In October 2020, I traveled to Pittsburgh to meet up with a friend over fall break. Although this was not an explicitly educational experience, I observed a lot about cities, how they work, and how they impact our personal lives. I witnessed firsthand the ways in which urban settings can nurture relationships and provide accessible, unique opportunities. This experience is worthy of inclusion in my portfolio because it inspired growth, connection to the world, and a desire to learn more. It sparked my interest in the psychological aspect of urban studies: How does the city make us happy? I also observed the positive impact of free public transportation in the heart of downtown Pittsburgh, reaffirming my belief that everyone deserves the freedom of movement, both for work and leisure. I learned the importance of a convivial environment in sharing positive experiences with others; the relationships we forge with others are heavily impacted by our surroundings. A peaceful park bench, a happily bustling coffee shop, and the commotion of an outdoor market are all backdrops for the connections that are vital to human well-being. And there is no place like a city to provides all of these experiences within a walkable sector.
This is the robot my group and I designed, constructed, and operated for our honors fundamentals of engineering program in spring of 2020 at Ohio State University. The objective of the course was to use our robot to complete various “tasks” on a themed course in contest with other peer groups. Our group used CAD to design the robot and shop tools to construct it in Bolz Hall. The robot was tested and our progress documented in Hitchcock Hall. Due to COVID-19, the robot competition was canceled.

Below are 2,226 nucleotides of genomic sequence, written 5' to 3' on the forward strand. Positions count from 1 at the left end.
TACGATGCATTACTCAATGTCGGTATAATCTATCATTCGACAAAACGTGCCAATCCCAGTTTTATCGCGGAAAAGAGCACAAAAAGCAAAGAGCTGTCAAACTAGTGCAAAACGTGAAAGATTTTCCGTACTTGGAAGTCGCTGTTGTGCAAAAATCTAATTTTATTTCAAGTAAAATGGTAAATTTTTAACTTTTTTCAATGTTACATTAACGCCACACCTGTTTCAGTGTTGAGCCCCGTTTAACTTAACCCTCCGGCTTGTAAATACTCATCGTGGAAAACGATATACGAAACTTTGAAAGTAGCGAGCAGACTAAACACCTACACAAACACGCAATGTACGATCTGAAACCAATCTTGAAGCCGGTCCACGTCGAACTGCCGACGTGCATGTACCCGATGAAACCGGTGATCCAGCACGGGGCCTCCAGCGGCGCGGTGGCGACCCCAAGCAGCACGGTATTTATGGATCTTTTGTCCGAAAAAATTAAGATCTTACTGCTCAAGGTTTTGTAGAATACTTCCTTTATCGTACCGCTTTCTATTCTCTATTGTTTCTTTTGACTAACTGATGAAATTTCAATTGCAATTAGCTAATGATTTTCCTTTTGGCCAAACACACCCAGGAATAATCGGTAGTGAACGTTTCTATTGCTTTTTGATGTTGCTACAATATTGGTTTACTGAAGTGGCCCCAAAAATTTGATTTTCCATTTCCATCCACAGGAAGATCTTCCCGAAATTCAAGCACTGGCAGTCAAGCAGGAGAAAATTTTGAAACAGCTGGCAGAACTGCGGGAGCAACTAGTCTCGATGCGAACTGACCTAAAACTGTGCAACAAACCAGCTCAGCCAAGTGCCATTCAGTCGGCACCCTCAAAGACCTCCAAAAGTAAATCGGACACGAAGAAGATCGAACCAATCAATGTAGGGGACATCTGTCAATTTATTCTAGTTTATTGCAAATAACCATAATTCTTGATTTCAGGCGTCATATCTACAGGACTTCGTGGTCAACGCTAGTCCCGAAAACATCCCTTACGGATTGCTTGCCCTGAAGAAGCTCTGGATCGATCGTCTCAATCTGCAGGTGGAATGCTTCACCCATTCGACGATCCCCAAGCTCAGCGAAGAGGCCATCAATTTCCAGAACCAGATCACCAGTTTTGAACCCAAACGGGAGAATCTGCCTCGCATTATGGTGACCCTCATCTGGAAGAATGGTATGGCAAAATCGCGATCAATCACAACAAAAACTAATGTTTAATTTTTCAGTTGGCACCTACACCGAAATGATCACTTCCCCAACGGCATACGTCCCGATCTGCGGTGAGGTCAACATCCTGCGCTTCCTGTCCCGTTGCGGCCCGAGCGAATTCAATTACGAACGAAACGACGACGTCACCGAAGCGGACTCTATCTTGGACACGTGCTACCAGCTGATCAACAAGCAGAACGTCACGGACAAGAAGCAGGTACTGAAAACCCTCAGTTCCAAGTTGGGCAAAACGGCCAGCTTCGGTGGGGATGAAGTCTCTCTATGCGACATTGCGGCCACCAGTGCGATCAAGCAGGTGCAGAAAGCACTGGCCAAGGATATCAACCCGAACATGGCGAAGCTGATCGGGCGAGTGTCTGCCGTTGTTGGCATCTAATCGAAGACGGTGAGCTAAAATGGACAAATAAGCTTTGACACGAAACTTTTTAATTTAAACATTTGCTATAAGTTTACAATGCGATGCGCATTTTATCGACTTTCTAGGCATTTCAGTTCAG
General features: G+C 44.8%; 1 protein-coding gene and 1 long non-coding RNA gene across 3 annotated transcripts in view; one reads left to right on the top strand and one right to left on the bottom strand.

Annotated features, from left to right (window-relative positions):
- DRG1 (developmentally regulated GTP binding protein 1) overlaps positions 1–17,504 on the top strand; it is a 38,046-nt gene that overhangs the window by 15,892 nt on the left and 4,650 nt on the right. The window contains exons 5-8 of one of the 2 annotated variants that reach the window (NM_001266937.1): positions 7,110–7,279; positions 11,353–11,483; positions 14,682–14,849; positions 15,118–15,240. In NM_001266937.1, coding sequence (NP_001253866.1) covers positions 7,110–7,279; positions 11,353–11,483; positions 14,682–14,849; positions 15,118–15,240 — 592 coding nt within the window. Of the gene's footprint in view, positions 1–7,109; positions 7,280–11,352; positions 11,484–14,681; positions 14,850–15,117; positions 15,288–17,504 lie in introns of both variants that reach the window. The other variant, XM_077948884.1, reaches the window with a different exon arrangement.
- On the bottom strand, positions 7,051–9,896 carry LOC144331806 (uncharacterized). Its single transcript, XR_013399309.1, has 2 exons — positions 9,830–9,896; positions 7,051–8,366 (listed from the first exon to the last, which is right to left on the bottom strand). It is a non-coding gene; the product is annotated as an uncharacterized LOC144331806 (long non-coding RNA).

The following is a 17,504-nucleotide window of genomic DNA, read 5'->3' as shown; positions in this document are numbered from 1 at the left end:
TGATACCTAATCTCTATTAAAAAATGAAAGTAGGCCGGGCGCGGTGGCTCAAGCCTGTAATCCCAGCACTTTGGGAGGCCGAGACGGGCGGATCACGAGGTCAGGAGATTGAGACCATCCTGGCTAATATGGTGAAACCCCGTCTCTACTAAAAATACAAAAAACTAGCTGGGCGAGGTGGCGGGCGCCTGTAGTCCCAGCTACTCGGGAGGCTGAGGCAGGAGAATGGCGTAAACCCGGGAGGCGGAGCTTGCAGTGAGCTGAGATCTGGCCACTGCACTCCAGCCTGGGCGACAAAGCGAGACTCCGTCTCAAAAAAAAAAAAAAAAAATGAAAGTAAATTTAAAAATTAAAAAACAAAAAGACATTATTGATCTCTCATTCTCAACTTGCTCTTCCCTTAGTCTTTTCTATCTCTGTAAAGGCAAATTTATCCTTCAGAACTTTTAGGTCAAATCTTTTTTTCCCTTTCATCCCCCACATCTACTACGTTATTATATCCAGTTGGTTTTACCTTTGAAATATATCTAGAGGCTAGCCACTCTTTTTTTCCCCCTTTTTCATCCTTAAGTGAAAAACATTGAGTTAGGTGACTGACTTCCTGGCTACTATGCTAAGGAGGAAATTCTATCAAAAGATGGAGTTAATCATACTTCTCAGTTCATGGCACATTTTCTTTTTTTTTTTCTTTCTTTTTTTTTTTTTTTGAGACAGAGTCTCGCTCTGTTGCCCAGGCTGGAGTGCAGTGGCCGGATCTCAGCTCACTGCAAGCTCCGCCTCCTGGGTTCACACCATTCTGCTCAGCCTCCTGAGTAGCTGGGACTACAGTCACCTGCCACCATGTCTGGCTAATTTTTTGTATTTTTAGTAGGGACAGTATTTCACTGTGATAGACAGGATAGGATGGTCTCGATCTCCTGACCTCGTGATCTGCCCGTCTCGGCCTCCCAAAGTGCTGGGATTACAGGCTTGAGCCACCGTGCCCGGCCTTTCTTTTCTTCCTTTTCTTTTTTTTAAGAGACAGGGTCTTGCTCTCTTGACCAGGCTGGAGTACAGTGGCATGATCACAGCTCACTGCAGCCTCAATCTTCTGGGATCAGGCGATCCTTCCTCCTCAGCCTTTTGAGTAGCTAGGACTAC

I chose this artifact because it is a representation of my first engineering team-based project. As someone who did not participate in robotics in high school or have any CAD experience, I had to locate the strengths I could offer to the team and make an extra effort to be able to work with my more experienced teammates. Throughout this course, I developed a better understanding of my learning and communication styles. I also gained important skills, including writing project documentation, implementing testing processes, and understanding CAD drawings. I learned the importance of asking questions and receiving clarification. I became more comfortable with sharing my ideas and voicing my opinions. I learned the dynamics of teamwork and the challenge that working with others can present.
My name is Mia Saurette, and I am an incoming junior in the honors program from Westlake, OH. I am pursuing a civil engineering degree with a city and regional planning minor. After graduation, I hope to work abroad in industry and become a licensed engineer before returning to school to earn a masters in urban studies and a law degree through a joint program at a public institution. I am interested in transportation engineering and hope to design, build, and protect sustainable, accessible, and resilient communities. My primary career goal is to comprehend the multifaceted essence of a city, the concrete (literally) and the abstract, ranging from planning and construction to the ways in which people interact with and derive happiness from the city.